This paper considers the phenomenon of spiritual and mystical pregnancy in later medieval saints’ lives, revealing the intersection between religious and medical modes of discernment and evaluation. In her hagiography, Ida of Leuven, a holy woman in thirteenth-century Flanders, is described as experiencing bodily swelling and internal movements that mimic the appearance and sensations of pregnancy and precede a mystical vision of the Christ child. This was a common manifestation of divine favor for holy women (and some men) in the later Middle Ages. On one occasion, however, a Dominican friar suspects that Ida has literally become pregnant by another friar and dispatches a Dominican medical expert to evaluate her condition. This friar claims to be able to determine whether a woman is pregnant by evaluating her eyes, a diagnostic indicator found in Hippocrates’ Superfetation, as well as in other medieval treatises on conception. When the friar inspects Ida’s eyes, he discovers that she is not pregnant. As a reward for the tribulation of suspected pregnancy, Ida again receives a vision of the infant Christ. This paper discusses how women’s embodied experiences of mystical pregnancy were evaluated and “proven” by male confessors and hagiographers. In addition to Ida’s Vita, it considers the accounts of Birgitta of Sweden’s (d.1373) experiences of spiritual pregnancy provided during her canonization process; her male confessor recorded his ocular observation of her spiritual pregnancy. As with Ida, the twin perspectives of spiritual discernment and medical diagnosis are required to construct the cult of a saint.


Mary as Mater Dolorosa: Childbirth, Motherhood, Loss and Trauma in The Book of Margery Kempe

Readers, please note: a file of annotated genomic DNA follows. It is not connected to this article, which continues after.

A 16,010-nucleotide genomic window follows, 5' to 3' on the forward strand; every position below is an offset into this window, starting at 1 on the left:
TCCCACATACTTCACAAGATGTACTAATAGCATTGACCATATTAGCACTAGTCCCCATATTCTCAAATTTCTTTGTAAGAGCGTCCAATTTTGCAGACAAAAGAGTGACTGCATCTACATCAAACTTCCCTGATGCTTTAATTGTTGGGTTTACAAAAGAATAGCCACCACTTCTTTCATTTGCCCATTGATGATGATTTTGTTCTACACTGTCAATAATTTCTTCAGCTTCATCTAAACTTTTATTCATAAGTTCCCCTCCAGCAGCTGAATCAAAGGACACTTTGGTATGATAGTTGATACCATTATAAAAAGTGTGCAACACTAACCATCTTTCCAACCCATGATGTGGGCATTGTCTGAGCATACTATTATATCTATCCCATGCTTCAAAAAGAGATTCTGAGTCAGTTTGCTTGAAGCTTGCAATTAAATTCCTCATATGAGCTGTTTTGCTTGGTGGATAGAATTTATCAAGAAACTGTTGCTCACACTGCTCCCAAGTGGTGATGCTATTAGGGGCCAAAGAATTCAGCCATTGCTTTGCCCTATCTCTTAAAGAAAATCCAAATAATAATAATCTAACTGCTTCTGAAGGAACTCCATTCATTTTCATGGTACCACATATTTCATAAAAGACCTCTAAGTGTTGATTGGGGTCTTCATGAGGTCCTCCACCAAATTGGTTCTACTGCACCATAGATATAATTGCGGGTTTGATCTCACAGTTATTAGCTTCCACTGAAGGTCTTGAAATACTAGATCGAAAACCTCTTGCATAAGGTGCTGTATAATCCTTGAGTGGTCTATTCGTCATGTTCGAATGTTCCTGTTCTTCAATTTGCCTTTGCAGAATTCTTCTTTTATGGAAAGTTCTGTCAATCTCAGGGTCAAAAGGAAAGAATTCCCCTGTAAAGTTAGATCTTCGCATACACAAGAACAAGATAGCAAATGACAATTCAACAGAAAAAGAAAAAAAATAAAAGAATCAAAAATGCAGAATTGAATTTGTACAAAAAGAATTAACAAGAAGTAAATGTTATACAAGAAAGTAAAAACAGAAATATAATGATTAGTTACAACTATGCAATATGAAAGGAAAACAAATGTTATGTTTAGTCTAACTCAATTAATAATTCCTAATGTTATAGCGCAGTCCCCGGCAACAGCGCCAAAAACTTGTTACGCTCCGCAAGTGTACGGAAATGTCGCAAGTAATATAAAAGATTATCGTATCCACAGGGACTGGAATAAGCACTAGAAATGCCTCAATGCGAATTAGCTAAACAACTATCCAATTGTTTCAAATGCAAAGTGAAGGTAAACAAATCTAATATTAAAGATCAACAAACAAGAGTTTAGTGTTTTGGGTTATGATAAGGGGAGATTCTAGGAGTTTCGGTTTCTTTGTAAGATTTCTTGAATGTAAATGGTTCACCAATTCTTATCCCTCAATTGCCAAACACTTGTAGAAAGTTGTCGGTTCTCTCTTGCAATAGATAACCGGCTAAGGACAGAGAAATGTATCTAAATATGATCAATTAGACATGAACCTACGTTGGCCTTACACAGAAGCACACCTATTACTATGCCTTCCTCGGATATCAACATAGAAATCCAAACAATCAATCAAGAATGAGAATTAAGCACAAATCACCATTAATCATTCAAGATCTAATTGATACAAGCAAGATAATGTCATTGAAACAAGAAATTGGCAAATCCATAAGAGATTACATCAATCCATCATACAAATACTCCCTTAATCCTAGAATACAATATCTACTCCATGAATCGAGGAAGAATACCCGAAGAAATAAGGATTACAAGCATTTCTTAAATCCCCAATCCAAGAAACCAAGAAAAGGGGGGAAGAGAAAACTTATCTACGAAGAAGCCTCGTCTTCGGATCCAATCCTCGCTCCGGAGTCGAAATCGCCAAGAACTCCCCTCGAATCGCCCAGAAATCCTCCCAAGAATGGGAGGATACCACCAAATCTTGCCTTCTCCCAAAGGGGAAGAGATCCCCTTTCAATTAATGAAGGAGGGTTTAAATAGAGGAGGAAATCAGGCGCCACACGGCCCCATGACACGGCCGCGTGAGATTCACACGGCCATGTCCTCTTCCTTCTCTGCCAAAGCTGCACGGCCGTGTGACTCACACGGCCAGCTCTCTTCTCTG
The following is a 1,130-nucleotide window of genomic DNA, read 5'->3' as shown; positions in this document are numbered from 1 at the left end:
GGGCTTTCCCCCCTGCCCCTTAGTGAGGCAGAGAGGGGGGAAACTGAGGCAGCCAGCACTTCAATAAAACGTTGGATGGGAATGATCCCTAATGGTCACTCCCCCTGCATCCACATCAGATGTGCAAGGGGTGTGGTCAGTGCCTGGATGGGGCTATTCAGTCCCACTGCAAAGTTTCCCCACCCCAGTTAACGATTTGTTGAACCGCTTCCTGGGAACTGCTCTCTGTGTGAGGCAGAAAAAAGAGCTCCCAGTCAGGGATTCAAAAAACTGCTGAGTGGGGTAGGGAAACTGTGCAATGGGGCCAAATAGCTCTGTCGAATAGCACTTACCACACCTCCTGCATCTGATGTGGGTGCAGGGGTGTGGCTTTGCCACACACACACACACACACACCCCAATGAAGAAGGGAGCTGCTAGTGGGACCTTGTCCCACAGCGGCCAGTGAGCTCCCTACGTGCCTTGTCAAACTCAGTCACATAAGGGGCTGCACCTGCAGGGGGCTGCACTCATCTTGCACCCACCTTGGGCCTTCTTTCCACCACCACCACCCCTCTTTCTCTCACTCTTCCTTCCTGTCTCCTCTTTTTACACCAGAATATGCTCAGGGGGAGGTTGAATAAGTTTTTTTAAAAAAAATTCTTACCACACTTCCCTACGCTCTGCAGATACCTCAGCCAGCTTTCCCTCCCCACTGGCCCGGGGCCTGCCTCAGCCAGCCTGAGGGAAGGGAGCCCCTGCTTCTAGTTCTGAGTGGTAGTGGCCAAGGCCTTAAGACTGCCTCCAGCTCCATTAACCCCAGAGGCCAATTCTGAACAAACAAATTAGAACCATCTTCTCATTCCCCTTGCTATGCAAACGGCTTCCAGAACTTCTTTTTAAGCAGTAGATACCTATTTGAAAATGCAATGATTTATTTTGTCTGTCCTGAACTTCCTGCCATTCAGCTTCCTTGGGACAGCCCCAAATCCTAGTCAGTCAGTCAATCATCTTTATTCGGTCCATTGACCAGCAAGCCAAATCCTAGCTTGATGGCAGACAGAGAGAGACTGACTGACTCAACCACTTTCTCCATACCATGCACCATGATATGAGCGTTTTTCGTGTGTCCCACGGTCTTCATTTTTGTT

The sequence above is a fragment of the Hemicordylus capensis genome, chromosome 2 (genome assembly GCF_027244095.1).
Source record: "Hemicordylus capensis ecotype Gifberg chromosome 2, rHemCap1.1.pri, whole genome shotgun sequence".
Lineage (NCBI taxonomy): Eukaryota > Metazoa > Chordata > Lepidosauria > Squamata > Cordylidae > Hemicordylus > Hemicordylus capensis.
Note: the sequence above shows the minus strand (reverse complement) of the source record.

Klafter, Einat
Tel Aviv University

Throughout the Book of Margery Kempe, the eponymous protagonist voices a strong desire to present herself as a chaste maiden by dressing in white clothing. However, when it comes to fashioning herself as a holy woman, this late-medieval English mystic draws upon her own experiences of motherhood. Her exemplars are not virgin saints, but holy wives and mothers, ranging from the Virgin Mary to St. Bridget of Sweden, who functions as the main role model for constructing her own sainthood. More specifically, Kempe draws upon the pain, trauma and sorrow associated with pregnancy, childbirth, and motherhood, with which she was intimately acquainted. The joys and rewards of motherhood do not feature prominently, or at all, in The Book, in an approach that significantly diverges from the example set by Bridget. This paper argues that this is a by-product of the different experiences of childbirth that the two mystics report, with St. Bridget recounting the miracle of painless childbirth, while Kempe experienced a difficult first pregnancy and traumatic labour that left her ill for months. This paper argues that the differences in how the two mystics experienced childbirth impacted how they viewed the Nativity, connected with the Virgin, and conceptualized their imitato Mariae. Additionally, this paper will explore how maternal pain and the dangers of childbirth are employed in Kempe’s attempts to establish herself as a holy woman, either by recounting her own experiences or in caring for women who, like herself, have suffered traumatic childbirths.